Network Gardening

March 20, 2013 4 Comments

|Photo by idleformat||

An interesting innovation I’ve seen recently in the realm of network building for social change is the creation of what is being called, in one particular system with which I am working, the “Network Support Team.”  In the context of what has emerged to this point as an “alignment network” focused on state-wide food system development and addressing community food insecurity, this volunteer team has stepped forward to help “tend to the whole.”  It functions much as a good gardener would in her attempts to nurture abundance and flourishing.  As this network considers movement into a more action/production-oriented mode, here is how the NST is helping the garden to grow:

  • Create (permeable) boundaries to harness and focus energy in the network “garden.”  This has been done by putting together convenings of the network, facilitating a process that shapes more of a shared value proposition in the form of a vision and guiding values, and setting up a listserv to help people share information and learnings in the direction of their shared vision and values.  At the same time, tending to the permeability of these boundaries is critical so as to be open to new energy and ensuring that diversity is at the table and equity on it (an ongoing effort!).
  • Feed the soil to invite new ideas and initiatives to take root.  This has been accomplished to date through creating diverse convenings (where good local food is available!), using Open Space techniques, inviting reactions to and lively conversation around proposals, and encouraging people to meet and greet one another.
  • Plant seeds of ideas and initiatives by asking provocative questions, bringing in examples from other networks, and putting forth proposals for possible next steps.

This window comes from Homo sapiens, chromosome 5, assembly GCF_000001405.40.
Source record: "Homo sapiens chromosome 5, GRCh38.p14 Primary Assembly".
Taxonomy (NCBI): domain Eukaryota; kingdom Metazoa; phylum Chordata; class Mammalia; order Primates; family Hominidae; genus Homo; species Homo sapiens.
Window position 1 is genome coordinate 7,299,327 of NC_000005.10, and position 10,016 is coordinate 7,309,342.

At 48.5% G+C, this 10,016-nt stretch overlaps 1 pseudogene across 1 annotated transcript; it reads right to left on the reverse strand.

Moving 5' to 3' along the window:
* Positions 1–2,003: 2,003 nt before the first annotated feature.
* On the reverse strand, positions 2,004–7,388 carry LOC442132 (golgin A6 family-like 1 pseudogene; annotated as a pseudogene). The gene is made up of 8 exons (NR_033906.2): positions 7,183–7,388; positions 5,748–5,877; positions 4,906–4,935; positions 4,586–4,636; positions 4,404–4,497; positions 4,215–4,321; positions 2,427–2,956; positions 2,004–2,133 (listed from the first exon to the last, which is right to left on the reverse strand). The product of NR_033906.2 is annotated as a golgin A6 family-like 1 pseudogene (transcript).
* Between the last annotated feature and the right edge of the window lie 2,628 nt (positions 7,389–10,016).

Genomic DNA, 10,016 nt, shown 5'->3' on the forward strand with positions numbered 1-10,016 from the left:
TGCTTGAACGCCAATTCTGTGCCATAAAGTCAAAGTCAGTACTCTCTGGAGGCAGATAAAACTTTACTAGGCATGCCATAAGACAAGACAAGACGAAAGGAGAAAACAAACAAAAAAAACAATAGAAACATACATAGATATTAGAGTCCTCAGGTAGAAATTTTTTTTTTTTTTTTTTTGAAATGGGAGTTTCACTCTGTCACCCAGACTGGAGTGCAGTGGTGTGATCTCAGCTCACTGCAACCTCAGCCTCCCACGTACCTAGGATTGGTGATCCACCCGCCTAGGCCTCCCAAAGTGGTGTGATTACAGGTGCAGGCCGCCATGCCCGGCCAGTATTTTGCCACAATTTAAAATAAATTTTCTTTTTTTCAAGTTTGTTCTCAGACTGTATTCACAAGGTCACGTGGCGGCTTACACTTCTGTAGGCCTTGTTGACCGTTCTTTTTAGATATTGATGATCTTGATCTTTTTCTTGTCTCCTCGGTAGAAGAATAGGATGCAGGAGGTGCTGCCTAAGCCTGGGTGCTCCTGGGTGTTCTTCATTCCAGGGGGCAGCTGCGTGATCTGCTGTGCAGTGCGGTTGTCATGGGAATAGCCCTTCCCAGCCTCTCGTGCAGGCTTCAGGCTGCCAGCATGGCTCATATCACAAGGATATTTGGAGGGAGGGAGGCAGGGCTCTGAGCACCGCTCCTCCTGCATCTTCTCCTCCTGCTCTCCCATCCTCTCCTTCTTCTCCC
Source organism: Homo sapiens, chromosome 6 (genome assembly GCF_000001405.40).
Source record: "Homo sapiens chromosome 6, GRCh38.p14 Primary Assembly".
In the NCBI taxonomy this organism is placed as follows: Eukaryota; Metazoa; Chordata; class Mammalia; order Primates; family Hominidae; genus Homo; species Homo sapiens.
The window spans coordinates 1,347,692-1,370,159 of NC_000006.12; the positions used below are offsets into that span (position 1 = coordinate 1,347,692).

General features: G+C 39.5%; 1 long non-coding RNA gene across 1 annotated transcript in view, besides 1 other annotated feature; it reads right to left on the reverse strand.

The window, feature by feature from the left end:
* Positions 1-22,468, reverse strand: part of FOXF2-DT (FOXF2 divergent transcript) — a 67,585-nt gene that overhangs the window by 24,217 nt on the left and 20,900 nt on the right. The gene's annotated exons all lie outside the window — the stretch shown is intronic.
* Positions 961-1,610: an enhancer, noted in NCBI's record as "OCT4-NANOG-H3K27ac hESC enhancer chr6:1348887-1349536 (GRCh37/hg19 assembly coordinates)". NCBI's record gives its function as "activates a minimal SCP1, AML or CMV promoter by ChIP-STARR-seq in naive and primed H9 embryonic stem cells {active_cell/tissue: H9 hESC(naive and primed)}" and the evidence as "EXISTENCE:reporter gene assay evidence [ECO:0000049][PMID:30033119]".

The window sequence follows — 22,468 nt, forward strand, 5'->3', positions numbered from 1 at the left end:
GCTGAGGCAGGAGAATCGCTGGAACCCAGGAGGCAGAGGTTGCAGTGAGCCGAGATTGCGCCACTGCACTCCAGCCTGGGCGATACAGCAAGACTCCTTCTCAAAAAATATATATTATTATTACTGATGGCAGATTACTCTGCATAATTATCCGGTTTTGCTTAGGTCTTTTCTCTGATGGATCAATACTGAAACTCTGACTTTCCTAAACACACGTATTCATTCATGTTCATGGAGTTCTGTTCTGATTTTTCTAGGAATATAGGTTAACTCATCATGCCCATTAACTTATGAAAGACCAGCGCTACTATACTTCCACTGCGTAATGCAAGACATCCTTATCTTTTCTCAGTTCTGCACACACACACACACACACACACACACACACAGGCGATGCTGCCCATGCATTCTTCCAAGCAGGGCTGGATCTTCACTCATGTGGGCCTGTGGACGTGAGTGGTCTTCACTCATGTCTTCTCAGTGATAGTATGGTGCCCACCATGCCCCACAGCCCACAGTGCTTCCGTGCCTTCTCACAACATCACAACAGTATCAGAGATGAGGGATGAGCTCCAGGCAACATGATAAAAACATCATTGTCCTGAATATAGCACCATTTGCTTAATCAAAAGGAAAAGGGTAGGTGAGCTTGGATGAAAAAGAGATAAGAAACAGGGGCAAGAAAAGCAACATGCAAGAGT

• Water and fertilize seedlings of ideas and initiatives to support growth and development where there is interest and will, but perhaps not sufficient capacity.  This has been happening through the provision of facilitation support, coaching, and making connections to content experts, other networks and resources.
  • Connect elements and cross-pollinate to provide mutual support, yield new forms and functions, and to “grow the pie” of resources.  This has been done by intentionally structuring convenings and conversations that invite people from different communities and sub-sectors to meet, encouraging and modeling a spirit of generosity and transparency, and inviting physical movement during gatherings.
  • Transplant elements, in the form of ideas and initiatives, to soil where they might have more robust support.  This has yet to happen, but could as nascent “task teams” find homes in existing organizations and other related initiatives.
  • Compost some of the yield of the network, or other networks, by feeding learnings back into the network and food system, either by way of sharing on the listserv, providing information in gatherings, or creating space for people to reflect on their own learnings and share with one another.

This metaphor seems to really be feeding the energy of the network overall.  What might you adopt, add or adjust?


  • This is really good stuff Curtis. It’s funny because when we talk about “network building” sometimes I feel like we reinforce the industrial paradigm, network gardening seems so much more appropriate, specially given the steps that you described

    On a more romantic note, on the very first day that I met Samantha, the woman who is now my wife, she was talking to me about a shift in leadership from driver to gardener… your title is close to my heart!

  • Hector says:

    this is great Curtis! When i think about network development I always thought about it as cultivating a garden or a field. A network needs tending and lots of care!

  • David Crowley says:

    Great piece, Curtis. I tend to use the term “cultivate” related to network building a good bit. I like seeing the gardening metaphor developed more here. A follow-up question would be how to demonstrate how the commitment to networking cultivation leads to better results related to the social mission. Seems like you are seeing some already, would be good to be able to document.

  • Curtis Ogden says:

    David, thanks for your comments. I obviously like the garden metaphor and I think you are asking the right question about gauging ultimate impact in terms of social value. We are definitely seeing that in places where policies are changing, resource flows are changing, and systems are being reshaped. And it is very much a longer journey, when we are talking about things like racial and economic equity and more sustainable food systems! What are you seeing as promising in the network fields?

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